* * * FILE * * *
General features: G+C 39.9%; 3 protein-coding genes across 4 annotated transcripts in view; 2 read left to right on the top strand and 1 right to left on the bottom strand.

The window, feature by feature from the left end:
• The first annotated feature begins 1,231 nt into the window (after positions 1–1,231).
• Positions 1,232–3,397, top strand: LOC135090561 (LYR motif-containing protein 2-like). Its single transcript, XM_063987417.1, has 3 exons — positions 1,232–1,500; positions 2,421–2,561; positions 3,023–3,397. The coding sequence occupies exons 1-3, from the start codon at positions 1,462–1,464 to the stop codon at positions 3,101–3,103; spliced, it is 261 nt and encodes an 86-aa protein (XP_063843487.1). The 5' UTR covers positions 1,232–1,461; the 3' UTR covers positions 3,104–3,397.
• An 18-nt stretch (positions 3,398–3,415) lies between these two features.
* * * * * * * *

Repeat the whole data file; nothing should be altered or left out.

General features: G+C 39.9%; 3 protein-coding genes across 4 annotated transcripts in view; 2 read left to right on the top strand and 1 right to left on the bottom strand.

The window, feature by feature from the left end:
• The first annotated feature begins 1,231 nt into the window (after positions 1–1,231).
• Positions 1,232–3,397, top strand: LOC135090561 (LYR motif-containing protein 2-like). Its single transcript, XM_063987417.1, has 3 exons — positions 1,232–1,500; positions 2,421–2,561; positions 3,023–3,397. The coding sequence occupies exons 1-3, from the start codon at positions 1,462–1,464 to the stop codon at positions 3,101–3,103; spliced, it is 261 nt and encodes an 86-aa protein (XP_063843487.1). The 5' UTR covers positions 1,232–1,461; the 3' UTR covers positions 3,104–3,397.
• An 18-nt stretch (positions 3,398–3,415) lies between these two features.